This is my first post on here, I've looked over all the tour and the help center things, so I hope this is formatted correctly.I've been working on a high fantasy world that includes a lot of the standard fare (orcs, elves, etc), but I've been reworking their biology as I really enjoy speculative biology.

The problem I've been running into specifically regards my orcs, who I've reworked to be a golem-like people with skin of dense layers of rock and softer stones within to create something somewhat analogous to the human muscular system. Two important aspects of them is that their only present sexual dimorphism is that one of the sexes grow radioactive minerals on their skin and that they primarily live within cliff faces / partially underground.

What I'm currently trying to solve is how they would generate energy to move in a way that is analogous to humans- similar to eating / breaking down food for energy. Or alternatively, like plants, like consuming something to get energy. Especially something that would be cost effective and sensical, as it would likely consume more energy to move a body so heavy.

Personally, I'd prefer to not hand wave it away with unexplained magic, and I'd like them to not have to eat standard food. Below are the options I was considering, but I'm open to more concepts:

  • Consumption / internal chemical reactions of radioactive material.
  • Geothermal-like reactions (Give them an internal structure like the inside of the earth. I feel this may make them dangerous to be around other more flammable species.)
  • Solar energy

In theory, what would be the best, most cost-effective source of energy for these guys?

  • $\begingroup$ Please clarify your specific problem or provide additional details to highlight exactly what you need. As it's currently written, it's hard to tell exactly what you're asking. $\endgroup$
    – Community Bot
    Commented Apr 17 at 16:37
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    $\begingroup$ This is a pretty exhaustive list $\endgroup$
    – M S
    Commented Apr 17 at 19:10
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    $\begingroup$ Magic can have constraints, sources, and a need for a regularly repeated resource-consuming maintenance activity. There's no need for a dilemma between "I want biologically plausible room temperature rock people" and "IDK magic lol". Consider vampires: corpses animated by demonic magic, they need fresh human blood (resource) which they drink (maintenance activity) to replenish the false life of the corpse (source). If deprived of blood for a long time they wither, weaken, and fall into a deep comatose state (constraint). $\endgroup$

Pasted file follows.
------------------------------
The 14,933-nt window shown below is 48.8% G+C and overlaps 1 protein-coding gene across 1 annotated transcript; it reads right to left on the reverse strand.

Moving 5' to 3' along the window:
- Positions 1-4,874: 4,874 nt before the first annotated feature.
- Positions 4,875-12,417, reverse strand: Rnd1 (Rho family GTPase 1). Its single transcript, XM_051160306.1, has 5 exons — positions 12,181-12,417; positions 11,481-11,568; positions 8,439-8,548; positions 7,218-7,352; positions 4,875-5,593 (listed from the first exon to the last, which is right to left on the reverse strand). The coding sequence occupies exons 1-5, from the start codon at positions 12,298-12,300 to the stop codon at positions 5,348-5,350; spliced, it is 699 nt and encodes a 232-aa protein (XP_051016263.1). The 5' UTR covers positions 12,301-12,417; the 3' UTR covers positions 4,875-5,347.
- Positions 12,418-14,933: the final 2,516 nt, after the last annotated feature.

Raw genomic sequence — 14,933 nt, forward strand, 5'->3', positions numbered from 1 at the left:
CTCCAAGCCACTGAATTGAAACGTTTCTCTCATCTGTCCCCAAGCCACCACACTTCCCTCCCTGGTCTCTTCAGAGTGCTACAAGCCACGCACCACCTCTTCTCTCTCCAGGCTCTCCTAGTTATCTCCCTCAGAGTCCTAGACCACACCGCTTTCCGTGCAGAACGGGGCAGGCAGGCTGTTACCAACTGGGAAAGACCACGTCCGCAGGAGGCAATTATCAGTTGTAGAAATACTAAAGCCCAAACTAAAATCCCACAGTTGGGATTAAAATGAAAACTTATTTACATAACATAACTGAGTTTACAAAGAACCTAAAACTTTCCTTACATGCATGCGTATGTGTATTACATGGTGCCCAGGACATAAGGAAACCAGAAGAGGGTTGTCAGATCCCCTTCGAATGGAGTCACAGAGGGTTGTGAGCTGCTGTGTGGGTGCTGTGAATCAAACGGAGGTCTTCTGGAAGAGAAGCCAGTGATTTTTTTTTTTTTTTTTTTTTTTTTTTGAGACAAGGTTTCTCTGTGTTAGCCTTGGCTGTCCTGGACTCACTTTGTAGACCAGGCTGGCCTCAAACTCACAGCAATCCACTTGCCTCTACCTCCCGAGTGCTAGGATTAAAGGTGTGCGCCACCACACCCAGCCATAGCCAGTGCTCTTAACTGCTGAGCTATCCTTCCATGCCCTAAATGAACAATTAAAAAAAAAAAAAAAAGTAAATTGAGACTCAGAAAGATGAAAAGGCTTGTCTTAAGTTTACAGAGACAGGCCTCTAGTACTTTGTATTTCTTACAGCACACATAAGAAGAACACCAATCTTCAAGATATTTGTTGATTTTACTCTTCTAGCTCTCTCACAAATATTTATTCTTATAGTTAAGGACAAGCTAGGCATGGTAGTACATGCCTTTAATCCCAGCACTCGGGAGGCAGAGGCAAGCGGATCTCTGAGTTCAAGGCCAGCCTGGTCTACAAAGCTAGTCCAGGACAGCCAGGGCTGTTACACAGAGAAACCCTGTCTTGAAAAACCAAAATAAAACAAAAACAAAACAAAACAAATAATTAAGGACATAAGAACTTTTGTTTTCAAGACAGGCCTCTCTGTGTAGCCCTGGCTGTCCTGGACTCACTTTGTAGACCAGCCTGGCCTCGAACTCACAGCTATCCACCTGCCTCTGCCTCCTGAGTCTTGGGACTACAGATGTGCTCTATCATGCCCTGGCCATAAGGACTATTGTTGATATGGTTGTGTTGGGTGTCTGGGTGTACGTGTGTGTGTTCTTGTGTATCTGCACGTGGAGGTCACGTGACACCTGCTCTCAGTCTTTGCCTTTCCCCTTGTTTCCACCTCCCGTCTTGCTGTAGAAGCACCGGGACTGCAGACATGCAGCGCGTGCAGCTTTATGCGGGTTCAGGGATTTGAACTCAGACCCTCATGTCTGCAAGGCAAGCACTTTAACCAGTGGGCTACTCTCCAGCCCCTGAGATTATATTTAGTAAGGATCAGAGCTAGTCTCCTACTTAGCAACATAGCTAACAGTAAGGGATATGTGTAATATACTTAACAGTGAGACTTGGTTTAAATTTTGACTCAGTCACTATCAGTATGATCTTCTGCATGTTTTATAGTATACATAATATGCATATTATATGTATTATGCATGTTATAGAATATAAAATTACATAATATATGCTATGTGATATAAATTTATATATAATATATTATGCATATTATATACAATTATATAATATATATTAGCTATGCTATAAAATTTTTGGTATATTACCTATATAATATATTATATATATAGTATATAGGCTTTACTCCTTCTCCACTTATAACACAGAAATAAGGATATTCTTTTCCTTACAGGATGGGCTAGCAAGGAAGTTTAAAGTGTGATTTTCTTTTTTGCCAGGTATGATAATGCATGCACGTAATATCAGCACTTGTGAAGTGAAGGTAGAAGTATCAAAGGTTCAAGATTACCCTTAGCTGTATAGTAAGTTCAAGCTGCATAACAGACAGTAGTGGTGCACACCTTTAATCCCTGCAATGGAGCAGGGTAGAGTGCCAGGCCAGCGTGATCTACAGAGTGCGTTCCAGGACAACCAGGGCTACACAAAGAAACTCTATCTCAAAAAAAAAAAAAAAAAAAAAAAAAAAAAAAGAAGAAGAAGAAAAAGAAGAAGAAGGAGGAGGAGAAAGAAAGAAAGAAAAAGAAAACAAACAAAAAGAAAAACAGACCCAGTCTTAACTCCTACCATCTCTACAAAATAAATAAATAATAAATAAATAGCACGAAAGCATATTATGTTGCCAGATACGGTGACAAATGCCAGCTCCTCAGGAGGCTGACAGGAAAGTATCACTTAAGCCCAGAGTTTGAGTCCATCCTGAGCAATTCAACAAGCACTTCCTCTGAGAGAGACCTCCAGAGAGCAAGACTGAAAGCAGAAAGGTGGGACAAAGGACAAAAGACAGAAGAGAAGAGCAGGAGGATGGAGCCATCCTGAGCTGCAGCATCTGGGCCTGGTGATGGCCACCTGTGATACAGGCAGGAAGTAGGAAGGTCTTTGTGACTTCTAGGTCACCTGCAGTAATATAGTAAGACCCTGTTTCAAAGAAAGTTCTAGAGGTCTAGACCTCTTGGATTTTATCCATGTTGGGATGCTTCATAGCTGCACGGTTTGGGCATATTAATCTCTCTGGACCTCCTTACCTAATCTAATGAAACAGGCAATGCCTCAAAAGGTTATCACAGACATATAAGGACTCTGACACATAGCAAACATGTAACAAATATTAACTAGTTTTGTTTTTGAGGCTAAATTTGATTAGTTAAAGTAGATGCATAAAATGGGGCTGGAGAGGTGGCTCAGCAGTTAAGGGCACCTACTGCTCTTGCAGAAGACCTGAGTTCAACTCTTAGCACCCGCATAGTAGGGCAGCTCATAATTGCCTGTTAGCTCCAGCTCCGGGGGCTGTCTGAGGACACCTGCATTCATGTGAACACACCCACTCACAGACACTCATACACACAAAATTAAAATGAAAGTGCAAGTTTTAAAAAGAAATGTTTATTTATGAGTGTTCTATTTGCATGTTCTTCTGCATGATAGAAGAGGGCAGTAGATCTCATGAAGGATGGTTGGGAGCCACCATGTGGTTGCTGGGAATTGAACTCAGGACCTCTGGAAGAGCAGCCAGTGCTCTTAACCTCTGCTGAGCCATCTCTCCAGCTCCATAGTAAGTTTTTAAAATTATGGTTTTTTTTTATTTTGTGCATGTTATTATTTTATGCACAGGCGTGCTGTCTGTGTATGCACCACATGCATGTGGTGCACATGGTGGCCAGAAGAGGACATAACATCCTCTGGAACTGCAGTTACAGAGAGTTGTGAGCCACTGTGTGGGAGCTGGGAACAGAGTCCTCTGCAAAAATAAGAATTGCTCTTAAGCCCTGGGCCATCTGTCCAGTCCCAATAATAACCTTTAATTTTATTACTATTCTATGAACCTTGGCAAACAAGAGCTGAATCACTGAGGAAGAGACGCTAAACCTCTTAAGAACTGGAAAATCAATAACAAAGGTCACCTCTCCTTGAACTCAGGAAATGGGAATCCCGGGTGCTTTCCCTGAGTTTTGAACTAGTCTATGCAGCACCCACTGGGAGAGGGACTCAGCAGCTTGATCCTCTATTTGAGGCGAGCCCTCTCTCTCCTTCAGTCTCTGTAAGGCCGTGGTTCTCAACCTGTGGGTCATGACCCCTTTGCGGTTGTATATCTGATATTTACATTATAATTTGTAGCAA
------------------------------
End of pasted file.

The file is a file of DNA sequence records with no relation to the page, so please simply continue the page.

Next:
– g s
    Commented Apr 17 at 19:17
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    $\begingroup$ As worded, any source of energy is an equally viable solution: chemical, nuclear, solar, the souls of thier enemies, etc. would all make equally useful answers. Please update this question to let us know what criteria a best possible answer would have to meet. $\endgroup$
    – Nosajimiki
    Commented Apr 17 at 20:20

1 Answer 1


Humanoids use far too much energy in movement to be able to physically get that energy from their surface area through solar radiation. More than half of our skin is in shadow at any one time, and our surfaces are smooth to reduce drag and narrow to get mechanical advantage with muscles. We just are not shaped to maximize how much of us faces the sun, we are shaped for efficient movement. Likewise, geothermal only works because the interior of the Earth still has trapped heat from its formation. A humanoid sized creature wouldn't be able to hold anywhere near enough heat from its formation to last its lifetime, especially since its size means it would lose it at a much faster rate than the ground does. For a humanoid species you're pretty much stuck with the chemical approach.

Thankfully much thought has gone into this angle. The classic approach to something like is to say your creatures are silicon-based lifeforms as opposed to carbon-based ones. A lifeform whose chemistry is based on silicon could in theory easily have silicates and other minerals form its exoskeleton. A carbon-based lifeform could just as easily do that (look at diatoms with their quartz and glass shells), but if you are wanting more speculative biology, silicon is a classic.

If we do indeed want to go with that approach, then the most obvious way to chemically produce energy will almost surely be the oxidation of silicon and silicon oxides to silicon dioxide: sand. While we breath in O2 and oxidize complex carbohydrates into H2O and CO2, they could eat pure silicon or other silicates and "breath out" sand. Realistically it would be the case that they wouldn't need to breath at all, and merely excrete sand as a byproduct. They could also crystallize some of that silicon dioxide to create quartz exoskeletons.

Instead of hydrocarbons like fat to store energy in their bodies, they would hydrosilicates, i.e. silicone. So just under their rocky outer skin, they could be quite rubbery and bouncy (not too much unlike our own fat deposits really).

The problem of what they eat really then comes down to you needed something to complete their metabolic cycle. Any humanoid also needs to rely on a large amount of primary producers to ultimately be the source of energy, so your world could probably include "rock plants" which do use photosynthesis to produce pure silicon and silicon oxides which they integrate into their bodies.

  • $\begingroup$ Thank you so much! I really appreciate the concepts and I'll do more research in that direction c: $\endgroup$
    – riznow
    Commented Apr 18 at 0:21

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